How to Recover from Opiate Addiction

How to Recover from Opiate Addiction

Opiates are drugs which used to treat pain and come from opium poppy plants. You might be more familiar with narcotics or pain pills like:

  • Codeine
  • OxyContin
  • Vicodin
  • Percocet
  • Heroin
  • Morphine

Opiate addiction is quite common around the world, with many abusers beginning as innocent users of the drugs for pain maintenance after surgery or for chronic pain. For some though, taking opiates can become an addiction and become difficult to stop. In fact, according to the National Institute for Drug Abuse, over 15,000 people die per year from opiate overdose, which is a shame. Fortunately, there is opiate detox and drug treatment available to help.

Medications for Opioids Withdrawal

There are several options available to effectively treat opiate addiction. These options derived from the research on the treatment of heroin addiction mainly because getting off of heroin proved to be a very tough task for many. Medications like naltrexone, methadone, and buprenorphine are quite common when it comes to opiate addiction recovery. Today, let’s take a look at these.


Naltrexone is known as an antagonist medication that when taken, prevents the high that one would normally get from taking a drug like heroin. It is used to treat opiate addiction and overdose.

A recently injectable form of naltrexone (Vivitrol), originally approved for the treatment of long-term alcohol addiction, has received FDA approval for the treatment of opiates. Because of its effects, Vivitrol is ideal for patients who do not regularly have easy access to healthcare.


Methadone is a synthetic opioid antagonist. It eliminates some of the withdrawal symptoms and cravings associated with opiate detox without eliciting euphoria 1. It has been used successfully for over 40 years to treat heroin addiction, but it should be distributed by opioids treatment programs because it too has the potential for abuse and addiction.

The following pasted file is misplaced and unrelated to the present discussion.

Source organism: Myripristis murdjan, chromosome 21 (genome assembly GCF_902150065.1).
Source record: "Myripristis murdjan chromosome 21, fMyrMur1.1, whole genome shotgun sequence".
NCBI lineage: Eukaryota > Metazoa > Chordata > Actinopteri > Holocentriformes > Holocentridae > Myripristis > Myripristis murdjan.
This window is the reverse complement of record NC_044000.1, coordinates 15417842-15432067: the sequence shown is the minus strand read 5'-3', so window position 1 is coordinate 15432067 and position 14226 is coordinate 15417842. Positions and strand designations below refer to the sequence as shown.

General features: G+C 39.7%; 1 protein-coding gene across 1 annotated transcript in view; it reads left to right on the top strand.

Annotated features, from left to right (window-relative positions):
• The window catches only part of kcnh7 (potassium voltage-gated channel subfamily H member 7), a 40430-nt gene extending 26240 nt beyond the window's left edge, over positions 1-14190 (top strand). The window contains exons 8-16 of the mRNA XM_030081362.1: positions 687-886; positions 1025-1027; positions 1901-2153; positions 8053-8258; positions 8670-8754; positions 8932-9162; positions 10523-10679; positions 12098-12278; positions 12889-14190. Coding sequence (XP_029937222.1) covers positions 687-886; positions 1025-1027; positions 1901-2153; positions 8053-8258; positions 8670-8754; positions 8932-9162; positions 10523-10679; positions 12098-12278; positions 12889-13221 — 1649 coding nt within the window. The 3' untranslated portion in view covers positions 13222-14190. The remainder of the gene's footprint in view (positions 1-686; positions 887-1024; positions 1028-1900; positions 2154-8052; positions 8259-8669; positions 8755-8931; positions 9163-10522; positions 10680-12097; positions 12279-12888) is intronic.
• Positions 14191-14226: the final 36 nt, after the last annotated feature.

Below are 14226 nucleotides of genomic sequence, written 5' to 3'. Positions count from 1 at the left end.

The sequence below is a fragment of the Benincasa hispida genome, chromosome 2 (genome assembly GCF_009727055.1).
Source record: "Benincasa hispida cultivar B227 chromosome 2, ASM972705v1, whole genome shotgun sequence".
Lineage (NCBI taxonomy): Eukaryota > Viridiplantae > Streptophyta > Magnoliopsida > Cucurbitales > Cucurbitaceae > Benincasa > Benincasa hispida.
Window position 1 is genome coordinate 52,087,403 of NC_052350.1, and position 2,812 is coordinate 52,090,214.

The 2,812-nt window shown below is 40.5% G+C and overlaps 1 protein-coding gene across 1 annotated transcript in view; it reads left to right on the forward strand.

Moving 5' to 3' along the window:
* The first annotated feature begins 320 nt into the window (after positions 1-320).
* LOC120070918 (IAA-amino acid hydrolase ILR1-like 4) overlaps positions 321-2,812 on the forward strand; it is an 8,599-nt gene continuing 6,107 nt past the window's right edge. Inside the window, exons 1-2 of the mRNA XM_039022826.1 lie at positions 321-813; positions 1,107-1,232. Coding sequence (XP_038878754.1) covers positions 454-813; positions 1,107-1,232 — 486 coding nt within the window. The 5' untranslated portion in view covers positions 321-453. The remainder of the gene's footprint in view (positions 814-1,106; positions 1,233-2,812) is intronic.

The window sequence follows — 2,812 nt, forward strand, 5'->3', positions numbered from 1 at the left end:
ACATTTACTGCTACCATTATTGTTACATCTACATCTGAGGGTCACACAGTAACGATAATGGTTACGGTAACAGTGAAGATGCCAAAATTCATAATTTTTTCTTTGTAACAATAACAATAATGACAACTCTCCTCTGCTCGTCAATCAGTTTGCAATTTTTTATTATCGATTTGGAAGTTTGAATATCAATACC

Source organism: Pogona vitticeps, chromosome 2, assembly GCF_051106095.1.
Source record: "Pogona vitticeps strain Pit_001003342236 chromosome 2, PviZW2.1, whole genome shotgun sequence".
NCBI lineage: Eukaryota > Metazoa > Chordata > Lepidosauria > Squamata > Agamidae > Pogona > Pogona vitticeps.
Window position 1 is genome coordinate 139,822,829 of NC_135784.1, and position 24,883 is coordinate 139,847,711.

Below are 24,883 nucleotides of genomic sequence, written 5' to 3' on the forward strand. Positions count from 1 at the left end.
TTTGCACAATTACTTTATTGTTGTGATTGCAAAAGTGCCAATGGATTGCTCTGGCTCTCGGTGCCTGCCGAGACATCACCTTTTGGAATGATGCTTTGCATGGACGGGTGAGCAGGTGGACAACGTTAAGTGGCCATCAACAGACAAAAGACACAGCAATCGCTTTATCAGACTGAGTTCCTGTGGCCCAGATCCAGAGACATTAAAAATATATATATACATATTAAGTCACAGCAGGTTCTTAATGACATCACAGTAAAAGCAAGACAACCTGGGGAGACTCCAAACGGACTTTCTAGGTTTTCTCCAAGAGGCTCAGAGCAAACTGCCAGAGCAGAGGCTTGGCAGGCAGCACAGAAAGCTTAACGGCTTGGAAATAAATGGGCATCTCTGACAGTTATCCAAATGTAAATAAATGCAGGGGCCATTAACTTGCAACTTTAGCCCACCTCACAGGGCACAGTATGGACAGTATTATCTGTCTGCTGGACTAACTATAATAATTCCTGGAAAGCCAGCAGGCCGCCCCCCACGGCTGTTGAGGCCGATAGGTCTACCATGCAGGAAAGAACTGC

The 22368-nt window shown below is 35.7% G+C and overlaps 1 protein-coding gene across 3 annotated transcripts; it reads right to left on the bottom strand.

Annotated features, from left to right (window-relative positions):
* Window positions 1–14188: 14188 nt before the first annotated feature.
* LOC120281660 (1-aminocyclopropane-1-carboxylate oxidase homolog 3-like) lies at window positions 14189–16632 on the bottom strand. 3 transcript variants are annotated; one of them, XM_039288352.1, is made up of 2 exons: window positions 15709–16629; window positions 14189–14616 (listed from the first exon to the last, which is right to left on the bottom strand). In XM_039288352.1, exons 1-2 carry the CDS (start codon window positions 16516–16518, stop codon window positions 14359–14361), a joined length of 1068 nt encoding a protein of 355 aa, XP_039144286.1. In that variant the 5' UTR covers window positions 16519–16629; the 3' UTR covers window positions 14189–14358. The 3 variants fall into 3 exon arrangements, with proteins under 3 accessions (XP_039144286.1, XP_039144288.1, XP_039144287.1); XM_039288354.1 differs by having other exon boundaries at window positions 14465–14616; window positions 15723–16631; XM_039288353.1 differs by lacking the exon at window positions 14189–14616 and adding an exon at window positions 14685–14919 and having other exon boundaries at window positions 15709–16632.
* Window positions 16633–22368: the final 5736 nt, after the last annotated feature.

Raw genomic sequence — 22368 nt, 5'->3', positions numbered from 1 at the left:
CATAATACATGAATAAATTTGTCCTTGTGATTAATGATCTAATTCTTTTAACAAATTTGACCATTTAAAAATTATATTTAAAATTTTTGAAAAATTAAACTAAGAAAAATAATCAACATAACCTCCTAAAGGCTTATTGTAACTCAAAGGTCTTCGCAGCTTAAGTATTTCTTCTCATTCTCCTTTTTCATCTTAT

Methadone is to be used temporarily, as long-term maintenance therapy is not the goal. It helps opiate dependent individuals get off of more addictive substances like heroin. Over time the dose may be titrated downward slowly, releasing the person from physical dependence while minimizing withdrawal symptoms.

Methadone is among the most effective treatments for opiate abuse. Suboxone is also widely used as maintenance therapy.

Buprenorphine and Naloxone

Buprenorphine is a partial opioids antagonist, which can be prescribed by medical professionals. Just like methadone, it can reduce anxiety and is well tolerated by the patients. Combined with Naloxone (Suboxone), this drug helps those who want to detox from prescription addiction. The buprenorphine helps with withdrawal and cravings, while the Naloxone helps fight against becoming addicted to the medication.

Medications, along with some counseling and/or 12 Step recovery groups, are sufficient to help those who are addicted to opiates get free. If you’re struggling with an addiction to opiates, now is the time to admit this and reach out for help. There are many professionals willing to assist you in getting free. Take your first step today towards freedom by reaching out for help.

  1. Jasinski DR, Preston KL. Comparison of intravenously administered methadone, morphine and heroin. Drug Alcohol Depend. 1986;17(4):301-10.